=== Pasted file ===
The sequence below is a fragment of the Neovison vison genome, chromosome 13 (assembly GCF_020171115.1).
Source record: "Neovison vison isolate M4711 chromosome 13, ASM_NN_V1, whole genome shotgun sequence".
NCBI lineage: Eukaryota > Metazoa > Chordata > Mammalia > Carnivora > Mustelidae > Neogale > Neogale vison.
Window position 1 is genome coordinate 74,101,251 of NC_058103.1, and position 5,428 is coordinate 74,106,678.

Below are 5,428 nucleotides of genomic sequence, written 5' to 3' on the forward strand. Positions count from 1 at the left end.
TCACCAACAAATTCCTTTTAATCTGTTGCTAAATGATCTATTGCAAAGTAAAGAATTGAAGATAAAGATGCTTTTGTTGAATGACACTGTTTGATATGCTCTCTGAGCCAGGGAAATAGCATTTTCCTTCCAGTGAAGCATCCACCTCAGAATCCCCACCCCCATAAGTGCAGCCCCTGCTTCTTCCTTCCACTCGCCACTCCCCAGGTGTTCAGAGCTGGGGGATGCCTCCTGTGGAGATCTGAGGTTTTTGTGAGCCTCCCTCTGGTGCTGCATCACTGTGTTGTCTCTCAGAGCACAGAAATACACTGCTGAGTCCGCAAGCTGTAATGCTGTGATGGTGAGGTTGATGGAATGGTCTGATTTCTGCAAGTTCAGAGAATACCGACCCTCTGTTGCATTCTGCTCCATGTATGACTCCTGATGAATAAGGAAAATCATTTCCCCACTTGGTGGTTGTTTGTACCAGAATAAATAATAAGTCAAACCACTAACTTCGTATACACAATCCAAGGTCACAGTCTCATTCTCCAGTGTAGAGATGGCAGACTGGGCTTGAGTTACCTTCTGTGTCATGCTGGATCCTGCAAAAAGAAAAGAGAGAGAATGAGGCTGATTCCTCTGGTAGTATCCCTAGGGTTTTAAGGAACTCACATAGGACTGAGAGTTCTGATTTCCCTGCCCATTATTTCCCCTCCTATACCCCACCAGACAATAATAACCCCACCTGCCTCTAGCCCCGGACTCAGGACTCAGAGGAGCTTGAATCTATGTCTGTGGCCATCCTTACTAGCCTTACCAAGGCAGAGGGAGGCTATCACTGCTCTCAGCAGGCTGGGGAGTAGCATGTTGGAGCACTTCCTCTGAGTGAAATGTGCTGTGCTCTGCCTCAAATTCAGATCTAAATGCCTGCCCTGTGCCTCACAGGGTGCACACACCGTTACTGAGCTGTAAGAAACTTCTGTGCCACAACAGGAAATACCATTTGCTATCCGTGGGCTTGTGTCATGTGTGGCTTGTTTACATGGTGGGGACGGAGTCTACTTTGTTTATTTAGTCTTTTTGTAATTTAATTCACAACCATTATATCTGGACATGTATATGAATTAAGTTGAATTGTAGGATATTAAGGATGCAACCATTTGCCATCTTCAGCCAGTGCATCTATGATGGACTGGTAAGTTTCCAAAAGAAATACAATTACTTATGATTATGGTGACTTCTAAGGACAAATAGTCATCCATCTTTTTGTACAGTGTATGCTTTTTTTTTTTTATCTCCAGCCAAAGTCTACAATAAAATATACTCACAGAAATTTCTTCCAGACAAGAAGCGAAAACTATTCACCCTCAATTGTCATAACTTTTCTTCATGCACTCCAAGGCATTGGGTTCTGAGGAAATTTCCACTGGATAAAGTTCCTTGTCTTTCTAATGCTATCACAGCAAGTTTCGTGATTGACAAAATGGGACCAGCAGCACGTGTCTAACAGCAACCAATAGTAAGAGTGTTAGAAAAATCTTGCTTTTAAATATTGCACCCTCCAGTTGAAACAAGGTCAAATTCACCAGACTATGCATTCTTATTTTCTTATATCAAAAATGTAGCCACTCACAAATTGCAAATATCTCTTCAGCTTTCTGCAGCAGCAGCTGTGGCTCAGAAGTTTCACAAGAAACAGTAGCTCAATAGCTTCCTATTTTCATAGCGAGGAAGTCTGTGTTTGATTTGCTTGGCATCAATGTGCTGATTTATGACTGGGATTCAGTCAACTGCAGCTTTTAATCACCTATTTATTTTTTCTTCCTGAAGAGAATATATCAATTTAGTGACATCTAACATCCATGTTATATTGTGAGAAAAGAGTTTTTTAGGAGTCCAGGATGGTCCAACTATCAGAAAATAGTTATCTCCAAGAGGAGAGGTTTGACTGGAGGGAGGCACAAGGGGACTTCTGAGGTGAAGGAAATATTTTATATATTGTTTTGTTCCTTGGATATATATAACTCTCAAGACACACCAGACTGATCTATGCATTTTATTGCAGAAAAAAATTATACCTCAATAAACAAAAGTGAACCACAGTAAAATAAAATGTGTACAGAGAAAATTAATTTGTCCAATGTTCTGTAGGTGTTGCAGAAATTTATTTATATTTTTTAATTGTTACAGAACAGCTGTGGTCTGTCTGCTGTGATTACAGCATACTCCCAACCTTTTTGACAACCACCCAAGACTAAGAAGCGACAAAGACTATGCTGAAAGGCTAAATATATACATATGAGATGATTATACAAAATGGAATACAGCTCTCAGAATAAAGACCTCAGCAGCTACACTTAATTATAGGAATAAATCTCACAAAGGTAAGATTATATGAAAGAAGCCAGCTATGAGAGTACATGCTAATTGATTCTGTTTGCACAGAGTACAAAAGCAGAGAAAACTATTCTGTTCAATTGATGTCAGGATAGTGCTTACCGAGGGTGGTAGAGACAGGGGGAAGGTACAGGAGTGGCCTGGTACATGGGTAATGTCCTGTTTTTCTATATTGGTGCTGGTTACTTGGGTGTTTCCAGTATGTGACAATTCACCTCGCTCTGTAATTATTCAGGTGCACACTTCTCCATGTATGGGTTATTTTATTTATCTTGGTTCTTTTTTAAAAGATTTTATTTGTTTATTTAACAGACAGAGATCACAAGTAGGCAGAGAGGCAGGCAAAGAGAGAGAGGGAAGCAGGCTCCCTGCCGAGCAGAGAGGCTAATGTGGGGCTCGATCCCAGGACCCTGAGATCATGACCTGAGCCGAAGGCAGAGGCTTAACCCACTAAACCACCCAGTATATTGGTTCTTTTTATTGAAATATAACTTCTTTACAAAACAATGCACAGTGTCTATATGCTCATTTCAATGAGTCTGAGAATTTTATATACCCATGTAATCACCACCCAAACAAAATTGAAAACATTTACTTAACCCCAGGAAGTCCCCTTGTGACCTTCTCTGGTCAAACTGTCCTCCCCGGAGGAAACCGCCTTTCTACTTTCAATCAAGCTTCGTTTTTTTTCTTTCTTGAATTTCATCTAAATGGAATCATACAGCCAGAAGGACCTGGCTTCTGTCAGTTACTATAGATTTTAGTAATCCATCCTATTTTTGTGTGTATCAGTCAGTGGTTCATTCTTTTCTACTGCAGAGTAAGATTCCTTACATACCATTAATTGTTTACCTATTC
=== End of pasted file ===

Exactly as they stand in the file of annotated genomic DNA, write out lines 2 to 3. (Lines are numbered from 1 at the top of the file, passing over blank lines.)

Source record: "Neovison vison isolate M4711 chromosome 13, ASM_NN_V1, whole genome shotgun sequence".
NCBI lineage: Eukaryota > Metazoa > Chordata > Mammalia > Carnivora > Mustelidae > Neogale > Neogale vison.